I remember watching videos of Nazi Germany when I was in school. My friends and I would giggle at the way they marched. “Goose stepping”, it was called. It wasn’t until much later that the horrors those videos depicted were fully realized in my mind, but once they were, they stayed.
To see similar ideologies expressed here, at home, scares the ever-loving tar out of me. Reading the self-assured words of this parody of a man who has managed to somehow secure a tangible hold on our country is disheartening, to say the least. I refuse to mention his name. The thought of my words showing up on some search results page, adding yet another ego-stoking reference…well…I can’t even.
I’d rather focus my energy on people like my friend, Janet. Of course, that’s not really her name. But this is really her story. Twelve and a half years ago, Janet was a mother of three beautiful children. She’d been sober for many years, and she was a beautiful picture of recovery. In June of 2003, her eldest child and only son had just turned thirteen. He went to his usual hangout by the lake with his usual pack of buddies, and he drowned. This June, he will have been gone from this earth longer than he was here.
When I get too worried about what’s going on in Washington, or about what the future holds for the citizens of our great nation, I will myself to think of Janet. Because she was one of the best people I’d ever known before living through a mother’s worst nightmare, and thirteen years later, she still is. She walked through the loss of a child, and she held tight to her sobriety. I can’t even imagine what that was like, but she is hope to me. She is courage. And she’s not the only one.
As a woman in recovery, I’m constantly forced to re-examine my beliefs after witnessing some human somewhere pushing what I thought were the boundaries of possibility. I’m cool with this, as I am aware that my brain is not capable of realizing what people are truly capable of. Not yet.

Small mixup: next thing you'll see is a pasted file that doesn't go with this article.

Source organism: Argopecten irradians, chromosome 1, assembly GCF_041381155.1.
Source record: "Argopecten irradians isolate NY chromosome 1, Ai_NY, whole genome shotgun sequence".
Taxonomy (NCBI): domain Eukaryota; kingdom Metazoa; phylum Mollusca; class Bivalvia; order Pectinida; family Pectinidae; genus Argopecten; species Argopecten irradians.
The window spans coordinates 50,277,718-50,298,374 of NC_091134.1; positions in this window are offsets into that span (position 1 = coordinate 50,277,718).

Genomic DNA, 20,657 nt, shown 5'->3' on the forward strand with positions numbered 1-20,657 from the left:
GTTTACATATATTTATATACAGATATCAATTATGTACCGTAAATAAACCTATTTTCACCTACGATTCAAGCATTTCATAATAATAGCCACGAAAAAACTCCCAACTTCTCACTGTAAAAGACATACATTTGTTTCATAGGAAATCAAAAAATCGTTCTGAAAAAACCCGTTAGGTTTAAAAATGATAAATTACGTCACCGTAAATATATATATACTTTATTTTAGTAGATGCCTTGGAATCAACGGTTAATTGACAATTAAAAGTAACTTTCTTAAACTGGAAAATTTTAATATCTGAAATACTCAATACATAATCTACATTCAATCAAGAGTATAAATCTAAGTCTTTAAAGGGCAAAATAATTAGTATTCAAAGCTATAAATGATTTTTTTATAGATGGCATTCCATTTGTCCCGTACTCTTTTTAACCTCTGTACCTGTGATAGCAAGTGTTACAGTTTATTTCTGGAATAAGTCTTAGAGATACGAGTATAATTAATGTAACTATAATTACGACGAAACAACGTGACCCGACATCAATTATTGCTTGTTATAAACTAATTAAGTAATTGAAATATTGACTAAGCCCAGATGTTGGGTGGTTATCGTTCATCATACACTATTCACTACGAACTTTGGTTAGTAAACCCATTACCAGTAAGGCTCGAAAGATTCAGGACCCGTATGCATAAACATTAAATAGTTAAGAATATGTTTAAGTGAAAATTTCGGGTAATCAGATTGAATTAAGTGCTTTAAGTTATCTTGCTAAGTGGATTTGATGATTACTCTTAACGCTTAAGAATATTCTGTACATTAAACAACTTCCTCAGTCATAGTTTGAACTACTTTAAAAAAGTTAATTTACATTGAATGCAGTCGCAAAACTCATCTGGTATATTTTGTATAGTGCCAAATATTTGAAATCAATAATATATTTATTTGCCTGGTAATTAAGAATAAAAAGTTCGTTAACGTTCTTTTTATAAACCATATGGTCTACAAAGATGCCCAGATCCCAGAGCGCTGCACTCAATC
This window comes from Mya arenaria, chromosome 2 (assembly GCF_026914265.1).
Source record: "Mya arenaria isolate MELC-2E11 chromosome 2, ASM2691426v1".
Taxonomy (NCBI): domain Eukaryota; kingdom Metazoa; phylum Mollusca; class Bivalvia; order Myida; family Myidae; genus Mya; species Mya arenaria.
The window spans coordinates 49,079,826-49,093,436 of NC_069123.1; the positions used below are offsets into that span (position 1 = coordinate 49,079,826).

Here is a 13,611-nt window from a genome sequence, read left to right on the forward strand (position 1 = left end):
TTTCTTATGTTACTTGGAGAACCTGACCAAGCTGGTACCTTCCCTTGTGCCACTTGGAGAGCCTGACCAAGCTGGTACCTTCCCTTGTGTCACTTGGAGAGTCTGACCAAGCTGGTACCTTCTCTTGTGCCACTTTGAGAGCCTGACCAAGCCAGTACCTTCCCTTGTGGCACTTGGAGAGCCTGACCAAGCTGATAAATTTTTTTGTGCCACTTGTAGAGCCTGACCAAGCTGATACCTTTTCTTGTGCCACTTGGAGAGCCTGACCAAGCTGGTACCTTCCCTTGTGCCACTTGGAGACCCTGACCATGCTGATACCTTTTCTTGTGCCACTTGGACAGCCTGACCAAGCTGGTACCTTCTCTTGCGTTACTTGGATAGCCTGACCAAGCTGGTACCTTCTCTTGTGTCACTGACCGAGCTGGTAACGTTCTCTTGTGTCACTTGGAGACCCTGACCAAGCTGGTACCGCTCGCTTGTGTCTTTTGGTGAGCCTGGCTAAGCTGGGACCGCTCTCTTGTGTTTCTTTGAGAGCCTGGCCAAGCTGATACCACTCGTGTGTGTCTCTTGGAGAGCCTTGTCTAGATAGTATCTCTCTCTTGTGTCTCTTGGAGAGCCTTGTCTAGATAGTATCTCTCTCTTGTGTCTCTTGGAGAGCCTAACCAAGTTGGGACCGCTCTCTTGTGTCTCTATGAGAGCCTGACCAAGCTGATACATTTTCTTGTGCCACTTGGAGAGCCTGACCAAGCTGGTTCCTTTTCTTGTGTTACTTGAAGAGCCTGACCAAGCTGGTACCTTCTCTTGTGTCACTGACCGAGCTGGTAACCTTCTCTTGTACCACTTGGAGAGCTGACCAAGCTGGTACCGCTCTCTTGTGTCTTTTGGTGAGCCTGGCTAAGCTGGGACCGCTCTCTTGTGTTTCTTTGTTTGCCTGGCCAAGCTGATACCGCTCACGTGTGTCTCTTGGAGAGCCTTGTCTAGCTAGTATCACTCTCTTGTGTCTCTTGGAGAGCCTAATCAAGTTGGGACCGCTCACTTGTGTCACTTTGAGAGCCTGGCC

A college buddy of mine used to say, “People shock the shit out of me every day.” She generally said it, deadpan, after witnessing an unbelievable act of stupidity or a complete lack of self-awareness, and she was always hilariously on point. We really cracked ourselves up in those days.
As I’ve gotten older, though, I find that I am equally shocked by man’s capacity to be courageous during times of adversity, and by the way people can treat others with such complete disregard and absolute cruelty. I wonder if a day will ever come when we truly view others as equals. And I mean all others. It’s not as easy as it sounds. Ask yourself sometime: Do I really see all people as equals? I have to remain ever-vigilant and mindful that I treat everyone the same, and still I fail. I just keep trying to do it better.
Sometimes, it feels like a hopeless hope. Narcissists and sociopaths seem to be reproducing exponentially in our society. They hide in plain sight and charm us until we hold no more use for them. We are left to shoulder the consequences of their cowardly actions, in the midst of often devastating chaos. And I feel like there will always be cowards among us: People who are willing to sacrifice another person’s dignity to protect a public image; people who lie to avoid taking responsibility for actions they willingly chose to take; people who just don’t give a damn. They seem to be everywhere, spreading hatred and fear. They seem to be consuming us.
But then, I see someone walking through something that seems impossible, and doing it with unimaginable grace. Those people always seem to say, “It’s not like I have a choice.”
But they’re wrong. There is always a choice. If there were no choice, those who lie, and take, and evade would not exist. Cowards are just people who made a different choice.
Courage, to me, is a person’s refusal to choose an alternate route around fear, or pain, or grief. These people don’t acknowledge that they could do anything but face reality head on.
Here’s a funny thing I’ve noticed, though: Almost every person I’ve seen bulldoze bravely through the darkness as if it were the only available path is a person who once chose differently. At some point, each one chose the coward’s way out. These people I respect so deeply have pasts, and reputations, and sometimes even rap sheets, and they tell their stories without shame so that others can avoid walking the same painful path.
They are proof that people can change: All people. They are proof that evil can be overcome by good. I’m so grateful to know each and every one of them. Because when I witness the miraculous resilience of the human spirit, I believe we are capable of anything.
We have a long way to go, but maybe that gives us a whisper of a chance.
If we all decided to talk about the miraculous every day wonders we see, instead of expending energy ranting about the countless problems we can’t seem to see past, don’t you think the hue of the whole world could change?
If we all stopped saying his name, or listening for it…what then?